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Cosmic Rays, Energetic Particles, and Plasma

To learn a lot more about cosmic rays, check out Cosmicopia's page on cosmic rays.

What Are Cosmic Rays?
Why Do We Study Cosmic Rays?
Where Are Cosmic Rays in the Energy Spectrum?
Cosmic Rays vs. Cosmic Background Radiation
Can We Collect Cosmic Rays?
Velocity of Cosmic Rays
Measuring Cosmic Rays
Cosmic Rays from Supernovae
Light From Cosmic Rays?
How Do You Detect Only Certain Cosmic Rays?
Cosmic Ray Detectors and Muon Flux
Cosmic Ray Spark Chamber
Building a Cloud Chamber
Charged Particles at the Earth's Surface
Energy Loss of Particles in Different Media
Are Cosmic Rays Electromagnetic Radiation?
Cosmic Rays and Magnetic Fields
High-Energy Protons and the Cosmic Microwave Background
Millikan and Cosmic Rays
Cosmic Ray Composition and Space Weather
Cosmic Ray Effects on Humans
Cosmic Rays and Global Warming?
Most Abundant Elements in Cosmic Rays
Abundance of Hydrogen in the Universe
Particles from the Sun
Density of Solar Wind Electrons
Solar Wind and Corona
Temperature of Solar Wind Ions and Electrons
Charge on Solar Wind?
Hydrogen in the Solar Wind
Variations in Solar Wind
Solar Wind Erosion
Electrons from the Sun
Carbon-14 and Cosmic Rays
Cosmic Ray Carbon
Density of Hydrogen in Space
Cosmic Ray Energy
Cosmic Ray Radiation
Collecting Solar Wind Electrons on Satellites for Power?
Can We Harness Cosmic Energy?
More on Plasma
Collisional and Collisionless Plasmas

  1. What Are Cosmic Rays?

    Can you give me a good explanation of what a cosmic ray is?

    I think that the description given on our cosmic ray page and the pages linked from it are what you want. If you've got a more specific question, feel free to send more email.

    Dr. Eric Christian

  2. Why Do We Study Cosmic Rays?

    Why is the study of cosmic rays important? What do scientists hope to achieve by studying cosmic rays? Why should the average person be interested in the study of cosmic rays?

    These are excellent questions and all interrelated. Cosmic rays are to scientists much like photons are to astronomers. Just as astronomers use light (or photons) to view our Galaxy and beyond, scientists use cosmic rays to infer useful properties about our Galaxy, such as its composition, its basic structure (is the Galaxy homogeneous? is there an extended halo surrounding our Galaxy?), and what common physical processes occur within the Galaxy (how nuclei accelerate to nearly the speed of light, what kinds of nuclear collisions take place within the interstellar medium, etc). By looking at different properties of cosmic rays, scientists learn different things about our Galaxy, much like astronomers use light in different wavelengths to learn about different aspects of the Galaxy.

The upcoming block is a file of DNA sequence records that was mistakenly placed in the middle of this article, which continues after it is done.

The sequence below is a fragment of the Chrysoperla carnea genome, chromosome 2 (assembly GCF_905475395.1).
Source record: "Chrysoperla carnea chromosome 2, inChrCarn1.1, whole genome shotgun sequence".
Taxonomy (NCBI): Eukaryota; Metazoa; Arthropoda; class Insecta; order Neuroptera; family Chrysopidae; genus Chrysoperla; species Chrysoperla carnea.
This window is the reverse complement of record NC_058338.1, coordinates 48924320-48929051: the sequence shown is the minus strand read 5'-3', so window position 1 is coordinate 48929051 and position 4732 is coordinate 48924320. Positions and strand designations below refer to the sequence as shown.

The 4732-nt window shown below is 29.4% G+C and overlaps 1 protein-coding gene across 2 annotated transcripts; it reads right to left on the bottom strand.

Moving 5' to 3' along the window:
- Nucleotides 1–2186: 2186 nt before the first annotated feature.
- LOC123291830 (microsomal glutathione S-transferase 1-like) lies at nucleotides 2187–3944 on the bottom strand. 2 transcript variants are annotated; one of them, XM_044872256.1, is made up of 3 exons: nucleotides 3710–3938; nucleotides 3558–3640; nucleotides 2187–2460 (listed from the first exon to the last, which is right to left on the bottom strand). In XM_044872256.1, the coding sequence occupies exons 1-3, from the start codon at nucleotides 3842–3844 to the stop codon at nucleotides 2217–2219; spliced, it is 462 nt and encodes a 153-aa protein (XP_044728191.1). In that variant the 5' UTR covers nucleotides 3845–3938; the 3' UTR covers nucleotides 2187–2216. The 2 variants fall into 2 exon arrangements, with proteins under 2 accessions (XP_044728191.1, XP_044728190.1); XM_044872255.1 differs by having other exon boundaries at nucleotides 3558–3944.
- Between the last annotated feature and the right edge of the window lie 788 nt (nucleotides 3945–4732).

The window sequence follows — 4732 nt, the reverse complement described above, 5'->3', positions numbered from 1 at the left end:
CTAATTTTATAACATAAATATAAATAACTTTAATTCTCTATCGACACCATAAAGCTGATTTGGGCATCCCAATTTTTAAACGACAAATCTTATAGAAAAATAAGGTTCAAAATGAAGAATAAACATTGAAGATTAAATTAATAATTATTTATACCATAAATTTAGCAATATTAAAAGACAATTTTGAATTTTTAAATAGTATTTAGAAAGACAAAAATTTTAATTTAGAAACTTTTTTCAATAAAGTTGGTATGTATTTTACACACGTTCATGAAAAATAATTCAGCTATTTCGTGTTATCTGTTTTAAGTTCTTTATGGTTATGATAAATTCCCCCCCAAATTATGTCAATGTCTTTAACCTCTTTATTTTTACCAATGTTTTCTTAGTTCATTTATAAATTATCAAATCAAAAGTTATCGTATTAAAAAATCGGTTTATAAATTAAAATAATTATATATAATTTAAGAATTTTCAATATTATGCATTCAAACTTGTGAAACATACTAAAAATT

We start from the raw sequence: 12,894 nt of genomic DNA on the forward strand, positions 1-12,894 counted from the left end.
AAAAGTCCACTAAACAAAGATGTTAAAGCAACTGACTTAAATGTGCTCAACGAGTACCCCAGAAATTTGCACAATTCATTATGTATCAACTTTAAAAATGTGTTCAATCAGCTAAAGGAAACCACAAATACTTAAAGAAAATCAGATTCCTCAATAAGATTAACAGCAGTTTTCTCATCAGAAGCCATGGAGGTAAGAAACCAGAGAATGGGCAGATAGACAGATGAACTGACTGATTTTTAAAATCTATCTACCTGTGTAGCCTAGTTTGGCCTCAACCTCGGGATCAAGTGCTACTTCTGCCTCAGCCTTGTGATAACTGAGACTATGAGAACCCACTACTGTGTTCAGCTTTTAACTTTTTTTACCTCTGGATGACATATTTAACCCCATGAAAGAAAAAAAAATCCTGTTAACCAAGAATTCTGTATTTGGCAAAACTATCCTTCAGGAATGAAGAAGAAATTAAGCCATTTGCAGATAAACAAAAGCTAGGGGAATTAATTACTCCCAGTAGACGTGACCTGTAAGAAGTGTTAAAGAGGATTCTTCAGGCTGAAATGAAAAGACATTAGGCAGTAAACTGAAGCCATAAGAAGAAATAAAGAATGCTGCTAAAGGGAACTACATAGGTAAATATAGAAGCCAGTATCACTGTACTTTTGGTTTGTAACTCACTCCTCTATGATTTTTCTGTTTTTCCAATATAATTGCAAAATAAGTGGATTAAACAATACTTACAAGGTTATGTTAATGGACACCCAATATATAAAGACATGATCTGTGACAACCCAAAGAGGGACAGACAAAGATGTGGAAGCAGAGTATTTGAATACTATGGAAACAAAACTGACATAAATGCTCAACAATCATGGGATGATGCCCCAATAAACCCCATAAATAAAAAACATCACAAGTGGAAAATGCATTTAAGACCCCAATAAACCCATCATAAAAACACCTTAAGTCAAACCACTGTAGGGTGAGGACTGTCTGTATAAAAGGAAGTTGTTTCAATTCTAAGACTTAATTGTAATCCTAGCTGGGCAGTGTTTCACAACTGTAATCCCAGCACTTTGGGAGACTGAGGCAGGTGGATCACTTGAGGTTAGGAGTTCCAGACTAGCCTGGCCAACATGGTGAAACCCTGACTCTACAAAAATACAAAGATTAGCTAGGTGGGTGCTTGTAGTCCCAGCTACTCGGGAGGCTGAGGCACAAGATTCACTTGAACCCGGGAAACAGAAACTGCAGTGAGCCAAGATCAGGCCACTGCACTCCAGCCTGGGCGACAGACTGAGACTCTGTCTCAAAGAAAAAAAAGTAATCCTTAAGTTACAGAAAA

In fact, cosmic rays offer one of the few ways in which scientists can actually sample real matter (from protons up through the heaviest elements -- the actinides) outside of our solar system. By identifying the various nuclei that are dispersed throughout our Galaxy, scientists hope to unravel the mechanisms that actually produce these nuclei -- from stellar nucleosynthesis to nucleosynthesis within supernovae to nuclear fragmentation. Just think, the iron in your blood came from a supernova billions of years ago in our solar neighborhood!

    If you can get access to your local library you may be able to find a useful book on cosmic rays called "Cosmic Rays" by M. Friedlander. You can certainly find out much more about cosmic rays (and references therein) at our website.

    Dr. Georgia de Nolfo
    (March 2003)

  3. Where Are Cosmic Rays in the Energy Spectrum?

    Where do cosmic rays rays fall in the electromagnetic spectrum amidst the x-rays and microwaves?

    Some people use "cosmic rays" to include high energy photons (light), and they basically mean x-rays and gamma-rays (light that is high enough energy that you measure individual photons, rather than taking pictures the way you do with visible, ultraviolet, microwave, etc.). I usually think of cosmic rays (which is my field of astrophysics) as only being the particles (pieces of atoms) which are moving at near the speed of light.

    If you were to plot "cosmic rays" on an electromagnetic spectrum, it would basically encompass x-rays and everything higher in energy (higher in frequency or shorter in wavelength). I personally would leave it out, since I don't think it's a correct usage of "cosmic rays" (but I don't make the rules).

    Dr. Eric Christian
    (May 2000)

  4. Cosmic Rays vs. Cosmic Background Radiation

    Is there a difference between cosmic rays and cosmic background radiation?